Water suppliers registered with the Ministry of Health prior to 15 November 2021 will automatically have their registration migrated to the Taumata Arowai register. Next you must prepare a drinking water safety plan to be lodged with Taumata Arowai. You also must implement the plan and ensure that the drinking water supply is operated in accordance with the plan. You can comply with your operational obligations by employing or engaging a third party to do this for you.
If you are already registered as a drinking water supplier, you must have your plan registered before 15 November 2022.
If you are an existing supplier and not currently registered, you have until 15 November 2025 to register and until 15 November 2028 to submit your plan.
If you are a new supplier, supplying water for the first time after 15 November 2021, you must register as a drinking water supplier and register your plan before you operate your supply.
For more detailed information, Taumata Arowai has what you need here.
The Act has teeth
What all this means in practical terms is more compliance, more cost and more responsibility in relation to water supply. There are penalties for failing to comply with the Act, including some criminal offences such as recklessness or negligence in the supply of unsafe drinking water or allowing contamination of the drinking water.
As you can see, the Act has teeth and it is now incumbent on both public and private suppliers to comply with the new regime — or face the consequences.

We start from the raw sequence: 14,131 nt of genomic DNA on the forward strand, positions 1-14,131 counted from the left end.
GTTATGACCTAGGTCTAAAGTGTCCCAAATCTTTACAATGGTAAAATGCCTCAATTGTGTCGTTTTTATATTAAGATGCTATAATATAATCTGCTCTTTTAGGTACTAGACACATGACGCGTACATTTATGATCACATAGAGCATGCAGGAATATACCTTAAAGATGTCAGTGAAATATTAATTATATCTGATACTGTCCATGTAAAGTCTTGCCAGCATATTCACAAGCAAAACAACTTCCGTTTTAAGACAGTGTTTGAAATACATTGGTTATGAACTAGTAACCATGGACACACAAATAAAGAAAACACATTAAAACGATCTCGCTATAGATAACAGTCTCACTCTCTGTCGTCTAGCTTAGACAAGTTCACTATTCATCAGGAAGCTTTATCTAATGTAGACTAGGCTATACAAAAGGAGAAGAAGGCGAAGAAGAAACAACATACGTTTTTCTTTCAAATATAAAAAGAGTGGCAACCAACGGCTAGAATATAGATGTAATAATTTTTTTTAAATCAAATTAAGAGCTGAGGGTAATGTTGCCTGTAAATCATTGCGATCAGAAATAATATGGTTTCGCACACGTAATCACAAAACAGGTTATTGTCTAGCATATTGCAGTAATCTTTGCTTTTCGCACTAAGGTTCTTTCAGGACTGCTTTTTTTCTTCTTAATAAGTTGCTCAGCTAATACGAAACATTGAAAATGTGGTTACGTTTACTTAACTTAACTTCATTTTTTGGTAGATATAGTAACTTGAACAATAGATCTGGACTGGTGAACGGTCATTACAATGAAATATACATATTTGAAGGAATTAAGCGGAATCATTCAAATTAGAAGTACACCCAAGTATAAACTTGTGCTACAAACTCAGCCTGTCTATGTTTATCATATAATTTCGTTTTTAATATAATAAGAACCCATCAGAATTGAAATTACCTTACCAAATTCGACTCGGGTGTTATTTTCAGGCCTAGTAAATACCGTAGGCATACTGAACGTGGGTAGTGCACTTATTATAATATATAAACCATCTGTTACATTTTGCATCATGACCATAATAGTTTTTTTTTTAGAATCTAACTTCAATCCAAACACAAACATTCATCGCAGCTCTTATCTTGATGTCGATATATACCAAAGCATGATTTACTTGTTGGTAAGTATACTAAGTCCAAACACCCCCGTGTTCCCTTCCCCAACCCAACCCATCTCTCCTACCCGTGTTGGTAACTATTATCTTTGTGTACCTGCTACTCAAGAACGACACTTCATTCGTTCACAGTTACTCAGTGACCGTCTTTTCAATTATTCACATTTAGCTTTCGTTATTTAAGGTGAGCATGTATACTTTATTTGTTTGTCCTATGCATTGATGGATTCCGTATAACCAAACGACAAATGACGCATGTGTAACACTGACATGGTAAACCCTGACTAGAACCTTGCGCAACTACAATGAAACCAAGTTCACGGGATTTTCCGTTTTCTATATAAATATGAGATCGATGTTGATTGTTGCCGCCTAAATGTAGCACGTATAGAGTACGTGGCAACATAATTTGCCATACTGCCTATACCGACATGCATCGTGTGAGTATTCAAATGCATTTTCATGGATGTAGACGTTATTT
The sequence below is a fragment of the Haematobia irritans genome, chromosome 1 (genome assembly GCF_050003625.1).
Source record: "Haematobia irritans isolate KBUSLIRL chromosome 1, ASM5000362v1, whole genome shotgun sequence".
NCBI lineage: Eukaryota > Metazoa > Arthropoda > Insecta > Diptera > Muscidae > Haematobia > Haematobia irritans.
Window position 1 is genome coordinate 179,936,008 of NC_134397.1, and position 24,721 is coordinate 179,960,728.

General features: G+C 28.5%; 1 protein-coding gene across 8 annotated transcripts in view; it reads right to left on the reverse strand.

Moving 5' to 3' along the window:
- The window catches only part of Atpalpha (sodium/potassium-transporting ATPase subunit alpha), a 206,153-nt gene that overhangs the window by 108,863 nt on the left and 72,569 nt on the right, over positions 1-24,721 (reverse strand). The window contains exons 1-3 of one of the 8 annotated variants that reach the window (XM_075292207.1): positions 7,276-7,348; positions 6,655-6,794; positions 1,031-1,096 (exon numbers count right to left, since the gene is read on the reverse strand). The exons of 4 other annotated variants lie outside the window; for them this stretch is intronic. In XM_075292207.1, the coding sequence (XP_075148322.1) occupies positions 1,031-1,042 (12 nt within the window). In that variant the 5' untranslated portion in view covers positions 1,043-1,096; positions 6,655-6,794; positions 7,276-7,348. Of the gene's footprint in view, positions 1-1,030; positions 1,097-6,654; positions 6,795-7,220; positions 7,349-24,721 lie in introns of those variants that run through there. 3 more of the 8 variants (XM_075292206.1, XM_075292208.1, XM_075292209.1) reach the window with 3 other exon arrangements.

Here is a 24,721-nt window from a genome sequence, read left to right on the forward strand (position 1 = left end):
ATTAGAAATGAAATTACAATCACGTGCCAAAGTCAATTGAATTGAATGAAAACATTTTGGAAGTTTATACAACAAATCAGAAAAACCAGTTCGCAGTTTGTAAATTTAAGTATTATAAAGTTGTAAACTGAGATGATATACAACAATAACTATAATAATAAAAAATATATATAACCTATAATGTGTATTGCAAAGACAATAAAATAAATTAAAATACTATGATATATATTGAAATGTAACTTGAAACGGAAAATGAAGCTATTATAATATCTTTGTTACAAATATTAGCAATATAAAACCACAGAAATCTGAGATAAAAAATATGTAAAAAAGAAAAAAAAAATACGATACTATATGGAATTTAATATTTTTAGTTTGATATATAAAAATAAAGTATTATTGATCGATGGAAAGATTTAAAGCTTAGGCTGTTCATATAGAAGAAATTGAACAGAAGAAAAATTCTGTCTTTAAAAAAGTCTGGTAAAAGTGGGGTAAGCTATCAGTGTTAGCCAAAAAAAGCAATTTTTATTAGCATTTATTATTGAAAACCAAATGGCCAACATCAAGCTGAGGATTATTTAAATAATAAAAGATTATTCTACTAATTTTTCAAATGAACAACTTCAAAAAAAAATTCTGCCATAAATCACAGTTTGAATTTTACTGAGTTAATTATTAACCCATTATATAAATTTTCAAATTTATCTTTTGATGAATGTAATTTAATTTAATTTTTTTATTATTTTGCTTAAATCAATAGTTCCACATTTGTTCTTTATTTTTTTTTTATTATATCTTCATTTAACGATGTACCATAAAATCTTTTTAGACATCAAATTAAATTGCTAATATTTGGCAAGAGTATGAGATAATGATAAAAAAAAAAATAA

If you need help in working your way through this new legislation, please don’t hesitate to contact us.
‘Nuisance’ is still relevant in court
No fault is necessary
Many of us are familiar with the tort of negligence — an act or omission by one party that causes loss to another party. Inherent in a negligence claim is the concept of ‘fault’. A recent case1 illustrates why nuisance, a tort similar to negligence except that fault is not necessary, is still relevant.
Forest trees causing nuisance
Nottingham Forest Trustee Limited (NFT) owned land on which it had planted a commercial forest. Over a period from December 2010 to August 2016 pinus radiata trees growing in the forest, which had been planted many years earlier, fell onto two electricity lines owned and operated by Unison Networks. Unison’s customers experienced power outages while repairs were carried out, and Unison incurred costs as it repaired the damage. Unison sued NFT both in negligence and in nuisance and sought damages to cover the cost of repairs and also an injunction to prevent future falls of trees.
Unison’s electricity lines crossed over the land while it was a sheep and beef farm, and the power lines were present when NFT acquired the land and planted the forest. In planting the forest, NFT left a corridor under each of the lines approximately 30 metres wide where it didn’t plant trees. The nearest tree to the power line at any point was about 15 metres away. Over time, however, the trees on the edge of the corridor grew to a height that was greater than the distance from the line. Pinus radiata can grow to 30 metres high. In the High Court proceedings the judge found that by 2010 the trees planted on the edge of the corridor had grown taller than the full distance between those trees and the lines. In those circumstances, there was what the High Court judge described as “a very good chance” that the lines would be hit and damage caused if a tree fell; that started to happen from about December 2010 and again in July 2011. In 2013, a tree fell in a storm causing $20,000 worth of damage to a structure on the line and there were further outages as a result of tree falls in April 2012 and November 2014. In Unison’s view, NFT was liable for the recurring damage (this was in 2015) and wrote to NFT asking that the trees be cleared to prevent further damage. This was resisted by NFT, unless Unison agreed to pay compensation for the loss of the trees.